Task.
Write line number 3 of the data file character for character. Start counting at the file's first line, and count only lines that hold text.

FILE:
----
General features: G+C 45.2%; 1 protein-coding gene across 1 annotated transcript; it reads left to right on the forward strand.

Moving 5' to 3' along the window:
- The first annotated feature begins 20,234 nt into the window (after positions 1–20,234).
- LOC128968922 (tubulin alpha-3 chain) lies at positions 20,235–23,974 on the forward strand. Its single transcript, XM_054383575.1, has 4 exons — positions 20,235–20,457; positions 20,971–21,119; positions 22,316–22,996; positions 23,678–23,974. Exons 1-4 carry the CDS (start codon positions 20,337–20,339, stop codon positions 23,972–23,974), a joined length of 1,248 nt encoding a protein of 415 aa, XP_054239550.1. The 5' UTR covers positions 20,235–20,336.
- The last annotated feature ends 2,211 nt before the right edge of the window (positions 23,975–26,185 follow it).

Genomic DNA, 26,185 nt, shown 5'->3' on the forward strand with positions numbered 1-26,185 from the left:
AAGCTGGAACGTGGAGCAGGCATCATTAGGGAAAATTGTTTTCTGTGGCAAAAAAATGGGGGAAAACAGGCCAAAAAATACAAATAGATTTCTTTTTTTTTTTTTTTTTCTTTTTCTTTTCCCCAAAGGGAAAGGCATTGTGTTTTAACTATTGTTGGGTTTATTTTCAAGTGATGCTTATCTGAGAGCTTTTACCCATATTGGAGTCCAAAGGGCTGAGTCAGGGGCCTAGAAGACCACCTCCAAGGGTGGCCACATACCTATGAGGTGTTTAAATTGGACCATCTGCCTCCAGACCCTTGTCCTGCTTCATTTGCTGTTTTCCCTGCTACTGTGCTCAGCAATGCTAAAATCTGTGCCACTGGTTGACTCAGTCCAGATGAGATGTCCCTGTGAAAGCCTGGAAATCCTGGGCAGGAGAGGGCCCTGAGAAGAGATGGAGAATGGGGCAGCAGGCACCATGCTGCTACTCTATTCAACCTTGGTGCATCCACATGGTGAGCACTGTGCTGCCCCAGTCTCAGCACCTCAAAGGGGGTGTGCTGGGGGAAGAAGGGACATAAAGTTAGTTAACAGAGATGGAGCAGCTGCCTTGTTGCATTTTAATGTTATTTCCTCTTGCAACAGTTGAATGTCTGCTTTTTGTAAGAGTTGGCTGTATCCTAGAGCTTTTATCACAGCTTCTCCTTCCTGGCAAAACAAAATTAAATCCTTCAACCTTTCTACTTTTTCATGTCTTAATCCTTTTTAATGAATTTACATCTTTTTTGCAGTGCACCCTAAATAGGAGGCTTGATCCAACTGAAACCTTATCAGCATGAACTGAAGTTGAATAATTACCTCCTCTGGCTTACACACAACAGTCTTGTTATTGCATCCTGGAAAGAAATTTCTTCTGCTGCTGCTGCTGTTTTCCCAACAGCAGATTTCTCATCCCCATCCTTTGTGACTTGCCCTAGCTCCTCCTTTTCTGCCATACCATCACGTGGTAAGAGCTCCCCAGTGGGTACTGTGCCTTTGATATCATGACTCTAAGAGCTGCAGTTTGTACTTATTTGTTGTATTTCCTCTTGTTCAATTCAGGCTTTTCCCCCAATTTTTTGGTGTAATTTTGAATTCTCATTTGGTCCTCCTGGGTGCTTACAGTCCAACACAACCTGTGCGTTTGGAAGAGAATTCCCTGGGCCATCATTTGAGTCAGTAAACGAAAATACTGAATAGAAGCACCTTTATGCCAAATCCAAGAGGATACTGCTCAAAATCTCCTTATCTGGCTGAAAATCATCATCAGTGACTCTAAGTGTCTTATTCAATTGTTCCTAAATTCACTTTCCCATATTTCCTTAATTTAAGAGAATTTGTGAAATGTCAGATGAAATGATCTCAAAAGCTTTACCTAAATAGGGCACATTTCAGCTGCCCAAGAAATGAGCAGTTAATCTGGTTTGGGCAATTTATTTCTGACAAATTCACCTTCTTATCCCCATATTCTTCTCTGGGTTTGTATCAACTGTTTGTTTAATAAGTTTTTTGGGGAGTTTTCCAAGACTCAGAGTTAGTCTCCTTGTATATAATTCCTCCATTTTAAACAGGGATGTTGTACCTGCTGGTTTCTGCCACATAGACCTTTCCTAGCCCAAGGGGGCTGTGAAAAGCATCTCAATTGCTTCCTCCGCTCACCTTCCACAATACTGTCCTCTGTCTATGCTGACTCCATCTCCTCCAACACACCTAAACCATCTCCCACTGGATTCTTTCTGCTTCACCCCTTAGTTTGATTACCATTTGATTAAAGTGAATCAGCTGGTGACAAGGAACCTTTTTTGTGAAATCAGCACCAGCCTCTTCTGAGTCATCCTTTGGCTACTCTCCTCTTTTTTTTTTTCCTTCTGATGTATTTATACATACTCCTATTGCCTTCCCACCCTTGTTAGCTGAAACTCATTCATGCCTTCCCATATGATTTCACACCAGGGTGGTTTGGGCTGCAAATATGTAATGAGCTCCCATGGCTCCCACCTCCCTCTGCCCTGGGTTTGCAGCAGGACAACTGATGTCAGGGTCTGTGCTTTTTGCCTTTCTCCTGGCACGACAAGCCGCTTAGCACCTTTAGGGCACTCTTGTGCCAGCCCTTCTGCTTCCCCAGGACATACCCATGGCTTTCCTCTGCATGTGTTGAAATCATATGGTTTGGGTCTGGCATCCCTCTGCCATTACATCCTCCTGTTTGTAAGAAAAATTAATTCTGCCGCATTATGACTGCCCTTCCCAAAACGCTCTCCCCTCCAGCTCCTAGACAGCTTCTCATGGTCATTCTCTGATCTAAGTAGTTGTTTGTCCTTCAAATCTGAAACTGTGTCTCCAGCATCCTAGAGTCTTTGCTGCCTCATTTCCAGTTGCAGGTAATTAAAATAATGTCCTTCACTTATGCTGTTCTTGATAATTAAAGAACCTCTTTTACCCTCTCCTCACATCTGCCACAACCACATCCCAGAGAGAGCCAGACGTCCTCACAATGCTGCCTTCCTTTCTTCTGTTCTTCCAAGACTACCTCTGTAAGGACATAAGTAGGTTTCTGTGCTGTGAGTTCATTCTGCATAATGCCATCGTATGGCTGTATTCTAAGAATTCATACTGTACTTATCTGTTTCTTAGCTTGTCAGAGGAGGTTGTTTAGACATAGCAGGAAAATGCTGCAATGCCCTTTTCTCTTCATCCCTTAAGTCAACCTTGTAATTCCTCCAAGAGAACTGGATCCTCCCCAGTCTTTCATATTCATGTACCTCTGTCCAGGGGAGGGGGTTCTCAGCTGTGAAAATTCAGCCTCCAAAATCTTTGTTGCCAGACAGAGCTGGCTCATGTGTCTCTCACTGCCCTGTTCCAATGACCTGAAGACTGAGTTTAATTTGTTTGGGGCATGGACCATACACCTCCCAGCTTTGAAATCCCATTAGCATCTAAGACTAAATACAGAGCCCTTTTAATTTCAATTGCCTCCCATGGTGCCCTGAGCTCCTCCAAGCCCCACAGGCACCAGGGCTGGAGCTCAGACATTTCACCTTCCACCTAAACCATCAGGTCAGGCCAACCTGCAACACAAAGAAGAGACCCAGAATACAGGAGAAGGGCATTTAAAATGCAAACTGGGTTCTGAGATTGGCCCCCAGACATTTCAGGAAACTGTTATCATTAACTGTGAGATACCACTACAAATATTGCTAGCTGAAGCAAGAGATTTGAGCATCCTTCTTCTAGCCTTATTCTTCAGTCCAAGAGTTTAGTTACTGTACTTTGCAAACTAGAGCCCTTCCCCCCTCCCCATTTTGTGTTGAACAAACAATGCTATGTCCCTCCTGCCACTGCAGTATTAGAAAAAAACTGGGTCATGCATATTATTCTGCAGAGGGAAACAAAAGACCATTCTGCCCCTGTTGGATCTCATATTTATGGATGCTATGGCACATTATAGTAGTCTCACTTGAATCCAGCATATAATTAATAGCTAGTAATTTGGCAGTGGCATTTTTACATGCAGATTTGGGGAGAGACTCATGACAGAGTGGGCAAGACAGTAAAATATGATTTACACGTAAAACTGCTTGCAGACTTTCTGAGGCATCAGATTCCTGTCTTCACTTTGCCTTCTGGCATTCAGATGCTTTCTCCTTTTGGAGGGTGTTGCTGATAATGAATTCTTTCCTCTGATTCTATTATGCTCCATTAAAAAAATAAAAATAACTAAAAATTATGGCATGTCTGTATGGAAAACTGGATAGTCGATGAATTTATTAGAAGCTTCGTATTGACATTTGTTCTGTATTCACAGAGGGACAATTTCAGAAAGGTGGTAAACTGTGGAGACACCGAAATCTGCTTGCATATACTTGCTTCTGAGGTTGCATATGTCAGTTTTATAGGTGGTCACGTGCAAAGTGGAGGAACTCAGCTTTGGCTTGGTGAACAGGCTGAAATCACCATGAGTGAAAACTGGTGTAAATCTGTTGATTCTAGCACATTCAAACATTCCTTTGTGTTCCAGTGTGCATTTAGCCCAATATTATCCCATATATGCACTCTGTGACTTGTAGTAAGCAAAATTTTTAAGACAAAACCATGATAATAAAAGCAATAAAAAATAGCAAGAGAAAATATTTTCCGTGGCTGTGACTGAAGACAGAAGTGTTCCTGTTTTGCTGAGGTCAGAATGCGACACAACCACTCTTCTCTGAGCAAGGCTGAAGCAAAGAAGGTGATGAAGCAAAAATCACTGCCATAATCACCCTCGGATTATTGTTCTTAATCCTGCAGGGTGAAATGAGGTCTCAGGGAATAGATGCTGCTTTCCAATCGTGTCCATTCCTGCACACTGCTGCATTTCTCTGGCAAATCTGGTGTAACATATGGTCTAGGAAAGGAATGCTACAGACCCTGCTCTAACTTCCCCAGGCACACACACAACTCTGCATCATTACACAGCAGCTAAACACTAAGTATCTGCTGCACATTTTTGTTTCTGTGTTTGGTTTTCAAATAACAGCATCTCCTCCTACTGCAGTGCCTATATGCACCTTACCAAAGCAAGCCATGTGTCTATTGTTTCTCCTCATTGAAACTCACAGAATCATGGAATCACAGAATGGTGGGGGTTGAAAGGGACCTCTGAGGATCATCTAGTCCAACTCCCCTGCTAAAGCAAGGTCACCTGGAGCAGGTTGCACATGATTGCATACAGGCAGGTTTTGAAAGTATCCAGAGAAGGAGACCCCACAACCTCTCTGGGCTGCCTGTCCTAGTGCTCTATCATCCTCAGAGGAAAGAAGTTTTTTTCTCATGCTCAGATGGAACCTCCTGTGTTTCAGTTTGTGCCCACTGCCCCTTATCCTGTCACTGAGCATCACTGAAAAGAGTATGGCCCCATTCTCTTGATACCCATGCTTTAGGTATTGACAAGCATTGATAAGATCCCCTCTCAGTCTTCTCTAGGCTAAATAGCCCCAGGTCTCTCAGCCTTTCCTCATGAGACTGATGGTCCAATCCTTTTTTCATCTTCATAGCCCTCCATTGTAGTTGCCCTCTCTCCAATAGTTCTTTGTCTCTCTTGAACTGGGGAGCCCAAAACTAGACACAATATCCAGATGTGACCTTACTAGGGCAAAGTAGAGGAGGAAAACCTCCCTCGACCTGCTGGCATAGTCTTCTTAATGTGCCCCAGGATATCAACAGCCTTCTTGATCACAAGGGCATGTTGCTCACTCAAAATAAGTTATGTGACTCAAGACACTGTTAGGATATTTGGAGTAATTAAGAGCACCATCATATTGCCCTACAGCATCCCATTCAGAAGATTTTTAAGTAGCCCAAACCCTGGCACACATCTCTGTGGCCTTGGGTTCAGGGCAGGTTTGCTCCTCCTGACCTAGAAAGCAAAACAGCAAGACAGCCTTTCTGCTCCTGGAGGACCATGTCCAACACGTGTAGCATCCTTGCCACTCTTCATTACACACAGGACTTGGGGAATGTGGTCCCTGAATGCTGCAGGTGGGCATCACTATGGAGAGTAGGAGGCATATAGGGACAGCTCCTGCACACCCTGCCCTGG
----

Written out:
- The first annotated feature begins 20,234 nt into the window (after positions 1–20,234).